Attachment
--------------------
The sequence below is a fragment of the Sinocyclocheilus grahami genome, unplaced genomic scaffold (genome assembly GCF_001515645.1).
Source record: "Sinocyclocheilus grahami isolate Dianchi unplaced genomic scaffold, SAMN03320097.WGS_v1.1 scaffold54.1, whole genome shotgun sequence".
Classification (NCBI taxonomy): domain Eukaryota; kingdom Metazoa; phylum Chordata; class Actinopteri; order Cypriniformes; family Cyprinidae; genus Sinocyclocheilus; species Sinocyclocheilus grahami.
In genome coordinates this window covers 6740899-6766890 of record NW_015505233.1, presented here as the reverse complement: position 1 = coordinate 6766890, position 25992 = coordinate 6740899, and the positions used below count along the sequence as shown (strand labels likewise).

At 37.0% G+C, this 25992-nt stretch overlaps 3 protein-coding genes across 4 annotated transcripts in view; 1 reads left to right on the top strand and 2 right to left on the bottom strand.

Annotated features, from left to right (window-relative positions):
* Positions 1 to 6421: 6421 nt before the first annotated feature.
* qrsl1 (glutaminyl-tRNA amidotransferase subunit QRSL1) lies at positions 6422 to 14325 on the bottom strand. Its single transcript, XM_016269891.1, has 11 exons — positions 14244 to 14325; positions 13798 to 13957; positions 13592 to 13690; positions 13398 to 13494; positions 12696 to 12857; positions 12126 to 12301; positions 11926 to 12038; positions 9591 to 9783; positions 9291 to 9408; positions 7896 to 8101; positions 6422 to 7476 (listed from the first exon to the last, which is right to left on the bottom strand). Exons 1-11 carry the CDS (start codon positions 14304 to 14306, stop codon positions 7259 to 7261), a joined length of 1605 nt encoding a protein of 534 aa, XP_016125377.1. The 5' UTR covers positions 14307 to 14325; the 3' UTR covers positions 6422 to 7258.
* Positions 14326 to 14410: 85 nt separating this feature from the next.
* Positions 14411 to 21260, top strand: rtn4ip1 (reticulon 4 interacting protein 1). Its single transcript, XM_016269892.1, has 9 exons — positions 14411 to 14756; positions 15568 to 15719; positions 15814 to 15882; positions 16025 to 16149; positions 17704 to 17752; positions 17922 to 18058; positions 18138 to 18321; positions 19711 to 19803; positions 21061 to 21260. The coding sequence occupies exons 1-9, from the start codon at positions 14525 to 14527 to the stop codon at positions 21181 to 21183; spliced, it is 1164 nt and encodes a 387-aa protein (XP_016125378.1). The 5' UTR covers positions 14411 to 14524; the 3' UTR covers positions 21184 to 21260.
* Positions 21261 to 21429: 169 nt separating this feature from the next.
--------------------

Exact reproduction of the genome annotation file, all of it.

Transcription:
The sequence below is a fragment of the Sinocyclocheilus grahami genome, unplaced genomic scaffold (genome assembly GCF_001515645.1).
Source record: "Sinocyclocheilus grahami isolate Dianchi unplaced genomic scaffold, SAMN03320097.WGS_v1.1 scaffold54.1, whole genome shotgun sequence".
Classification (NCBI taxonomy): domain Eukaryota; kingdom Metazoa; phylum Chordata; class Actinopteri; order Cypriniformes; family Cyprinidae; genus Sinocyclocheilus; species Sinocyclocheilus grahami.
In genome coordinates this window covers 6740899-6766890 of record NW_015505233.1, presented here as the reverse complement: position 1 = coordinate 6766890, position 25992 = coordinate 6740899, and the positions used below count along the sequence as shown (strand labels likewise).

At 37.0% G+C, this 25992-nt stretch overlaps 3 protein-coding genes across 4 annotated transcripts in view; 1 reads left to right on the top strand and 2 right to left on the bottom strand.

Annotated features, from left to right (window-relative positions):
* Positions 1 to 6421: 6421 nt before the first annotated feature.
* qrsl1 (glutaminyl-tRNA amidotransferase subunit QRSL1) lies at positions 6422 to 14325 on the bottom strand. Its single transcript, XM_016269891.1, has 11 exons — positions 14244 to 14325; positions 13798 to 13957; positions 13592 to 13690; positions 13398 to 13494; positions 12696 to 12857; positions 12126 to 12301; positions 11926 to 12038; positions 9591 to 9783; positions 9291 to 9408; positions 7896 to 8101; positions 6422 to 7476 (listed from the first exon to the last, which is right to left on the bottom strand). Exons 1-11 carry the CDS (start codon positions 14304 to 14306, stop codon positions 7259 to 7261), a joined length of 1605 nt encoding a protein of 534 aa, XP_016125377.1. The 5' UTR covers positions 14307 to 14325; the 3' UTR covers positions 6422 to 7258.
* Positions 14326 to 14410: 85 nt separating this feature from the next.
* Positions 14411 to 21260, top strand: rtn4ip1 (reticulon 4 interacting protein 1). Its single transcript, XM_016269892.1, has 9 exons — positions 14411 to 14756; positions 15568 to 15719; positions 15814 to 15882; positions 16025 to 16149; positions 17704 to 17752; positions 17922 to 18058; positions 18138 to 18321; positions 19711 to 19803; positions 21061 to 21260. The coding sequence occupies exons 1-9, from the start codon at positions 14525 to 14527 to the stop codon at positions 21181 to 21183; spliced, it is 1164 nt and encodes a 387-aa protein (XP_016125378.1). The 5' UTR covers positions 14411 to 14524; the 3' UTR covers positions 21184 to 21260.
* Positions 21261 to 21429: 169 nt separating this feature from the next.